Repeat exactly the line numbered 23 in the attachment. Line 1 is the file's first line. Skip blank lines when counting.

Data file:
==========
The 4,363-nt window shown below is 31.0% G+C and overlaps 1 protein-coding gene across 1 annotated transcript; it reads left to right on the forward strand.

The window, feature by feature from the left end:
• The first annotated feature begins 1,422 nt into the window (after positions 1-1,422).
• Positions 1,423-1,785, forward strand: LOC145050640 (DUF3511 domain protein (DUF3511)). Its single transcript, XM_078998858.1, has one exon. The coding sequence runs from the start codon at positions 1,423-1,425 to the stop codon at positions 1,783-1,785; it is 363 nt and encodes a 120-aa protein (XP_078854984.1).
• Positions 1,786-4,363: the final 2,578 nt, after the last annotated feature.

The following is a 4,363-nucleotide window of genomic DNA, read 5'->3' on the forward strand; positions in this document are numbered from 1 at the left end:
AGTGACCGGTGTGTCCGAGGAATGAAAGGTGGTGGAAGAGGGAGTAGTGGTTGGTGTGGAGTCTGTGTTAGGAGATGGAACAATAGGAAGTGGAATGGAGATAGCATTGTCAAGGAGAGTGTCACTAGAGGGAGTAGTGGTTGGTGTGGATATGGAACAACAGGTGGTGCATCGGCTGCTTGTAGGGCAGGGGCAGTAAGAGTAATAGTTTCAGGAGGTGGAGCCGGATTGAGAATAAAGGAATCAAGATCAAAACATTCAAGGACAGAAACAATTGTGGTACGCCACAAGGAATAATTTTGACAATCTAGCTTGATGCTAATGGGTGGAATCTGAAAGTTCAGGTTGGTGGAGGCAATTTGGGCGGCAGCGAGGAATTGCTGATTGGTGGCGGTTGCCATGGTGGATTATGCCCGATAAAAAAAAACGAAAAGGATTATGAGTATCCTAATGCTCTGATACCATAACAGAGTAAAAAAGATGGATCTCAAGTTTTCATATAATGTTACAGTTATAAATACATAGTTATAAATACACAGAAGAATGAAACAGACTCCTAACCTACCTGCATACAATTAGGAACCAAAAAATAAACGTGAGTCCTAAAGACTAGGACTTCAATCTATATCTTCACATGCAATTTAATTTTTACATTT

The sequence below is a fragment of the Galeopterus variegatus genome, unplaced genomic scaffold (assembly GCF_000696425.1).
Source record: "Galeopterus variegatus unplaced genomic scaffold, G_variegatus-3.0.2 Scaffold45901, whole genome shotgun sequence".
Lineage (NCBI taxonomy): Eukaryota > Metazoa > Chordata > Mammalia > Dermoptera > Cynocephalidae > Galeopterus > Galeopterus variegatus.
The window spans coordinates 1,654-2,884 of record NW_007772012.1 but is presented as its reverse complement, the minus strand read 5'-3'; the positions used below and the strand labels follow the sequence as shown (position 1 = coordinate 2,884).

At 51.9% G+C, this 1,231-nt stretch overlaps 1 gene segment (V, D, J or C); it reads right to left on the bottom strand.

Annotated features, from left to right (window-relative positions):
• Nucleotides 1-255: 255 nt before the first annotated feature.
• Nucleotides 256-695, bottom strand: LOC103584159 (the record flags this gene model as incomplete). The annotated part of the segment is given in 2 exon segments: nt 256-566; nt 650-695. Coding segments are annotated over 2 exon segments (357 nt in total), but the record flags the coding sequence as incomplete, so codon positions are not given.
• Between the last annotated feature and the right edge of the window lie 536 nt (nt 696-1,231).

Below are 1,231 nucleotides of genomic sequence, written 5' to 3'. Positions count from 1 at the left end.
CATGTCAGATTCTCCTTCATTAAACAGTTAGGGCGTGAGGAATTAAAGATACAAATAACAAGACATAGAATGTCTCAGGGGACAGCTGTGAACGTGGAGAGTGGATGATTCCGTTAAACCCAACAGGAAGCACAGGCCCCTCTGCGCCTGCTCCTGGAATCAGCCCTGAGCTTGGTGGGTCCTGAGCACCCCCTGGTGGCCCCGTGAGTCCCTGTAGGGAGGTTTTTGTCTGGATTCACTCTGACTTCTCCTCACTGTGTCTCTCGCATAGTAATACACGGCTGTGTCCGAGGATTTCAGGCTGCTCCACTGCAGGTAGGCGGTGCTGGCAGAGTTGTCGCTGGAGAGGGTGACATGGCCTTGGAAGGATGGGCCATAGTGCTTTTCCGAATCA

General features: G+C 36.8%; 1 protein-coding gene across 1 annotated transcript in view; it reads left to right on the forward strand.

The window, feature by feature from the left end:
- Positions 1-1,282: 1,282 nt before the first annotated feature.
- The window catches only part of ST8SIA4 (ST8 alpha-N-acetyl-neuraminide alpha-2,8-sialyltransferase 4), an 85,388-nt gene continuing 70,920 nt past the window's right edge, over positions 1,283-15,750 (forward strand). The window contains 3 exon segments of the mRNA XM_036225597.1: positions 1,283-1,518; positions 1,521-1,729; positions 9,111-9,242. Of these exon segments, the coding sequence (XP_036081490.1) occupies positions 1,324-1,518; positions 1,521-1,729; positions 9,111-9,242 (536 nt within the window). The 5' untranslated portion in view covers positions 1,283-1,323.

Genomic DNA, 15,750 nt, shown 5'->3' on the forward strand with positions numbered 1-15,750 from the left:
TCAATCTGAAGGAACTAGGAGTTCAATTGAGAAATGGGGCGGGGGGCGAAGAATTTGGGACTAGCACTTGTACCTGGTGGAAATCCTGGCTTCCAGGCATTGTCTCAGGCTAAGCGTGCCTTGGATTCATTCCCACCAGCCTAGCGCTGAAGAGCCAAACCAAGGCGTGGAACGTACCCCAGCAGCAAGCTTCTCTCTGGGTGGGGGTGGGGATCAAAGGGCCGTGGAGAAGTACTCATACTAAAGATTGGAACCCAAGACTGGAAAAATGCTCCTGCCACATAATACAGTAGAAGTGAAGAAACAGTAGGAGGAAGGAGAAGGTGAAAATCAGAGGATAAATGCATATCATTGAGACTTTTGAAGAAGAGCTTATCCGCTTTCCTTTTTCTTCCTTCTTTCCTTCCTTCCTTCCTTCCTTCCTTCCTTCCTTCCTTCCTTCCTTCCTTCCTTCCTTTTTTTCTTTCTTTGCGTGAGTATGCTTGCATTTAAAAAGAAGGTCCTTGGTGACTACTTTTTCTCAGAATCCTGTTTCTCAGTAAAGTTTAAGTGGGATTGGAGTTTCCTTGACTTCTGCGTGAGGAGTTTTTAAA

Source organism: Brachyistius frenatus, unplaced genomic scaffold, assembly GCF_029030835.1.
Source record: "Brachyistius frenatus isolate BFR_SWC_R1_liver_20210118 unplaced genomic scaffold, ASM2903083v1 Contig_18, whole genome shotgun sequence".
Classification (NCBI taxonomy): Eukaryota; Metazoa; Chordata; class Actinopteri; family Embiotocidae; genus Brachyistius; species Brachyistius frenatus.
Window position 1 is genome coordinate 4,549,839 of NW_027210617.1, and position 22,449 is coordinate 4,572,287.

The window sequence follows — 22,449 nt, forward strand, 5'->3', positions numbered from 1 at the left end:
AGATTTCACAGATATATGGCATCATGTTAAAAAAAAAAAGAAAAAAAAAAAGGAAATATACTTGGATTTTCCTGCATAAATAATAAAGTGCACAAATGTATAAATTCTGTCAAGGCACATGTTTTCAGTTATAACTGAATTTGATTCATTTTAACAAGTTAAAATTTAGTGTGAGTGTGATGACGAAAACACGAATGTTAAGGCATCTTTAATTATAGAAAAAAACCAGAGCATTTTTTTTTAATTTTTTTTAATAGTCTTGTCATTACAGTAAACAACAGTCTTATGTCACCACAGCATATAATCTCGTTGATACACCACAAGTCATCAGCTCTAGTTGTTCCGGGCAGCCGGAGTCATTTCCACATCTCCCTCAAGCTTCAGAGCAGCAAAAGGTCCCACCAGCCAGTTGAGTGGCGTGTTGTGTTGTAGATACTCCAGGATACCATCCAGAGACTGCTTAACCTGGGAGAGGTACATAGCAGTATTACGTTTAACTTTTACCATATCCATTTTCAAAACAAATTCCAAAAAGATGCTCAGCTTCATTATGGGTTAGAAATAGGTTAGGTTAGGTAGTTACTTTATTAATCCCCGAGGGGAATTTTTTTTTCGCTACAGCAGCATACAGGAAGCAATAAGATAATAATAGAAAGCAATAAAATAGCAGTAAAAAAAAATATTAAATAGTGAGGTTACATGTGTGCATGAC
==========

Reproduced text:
Genomic DNA, 15,750 nt, shown 5'->3' on the forward strand with positions numbered 1-15,750 from the left: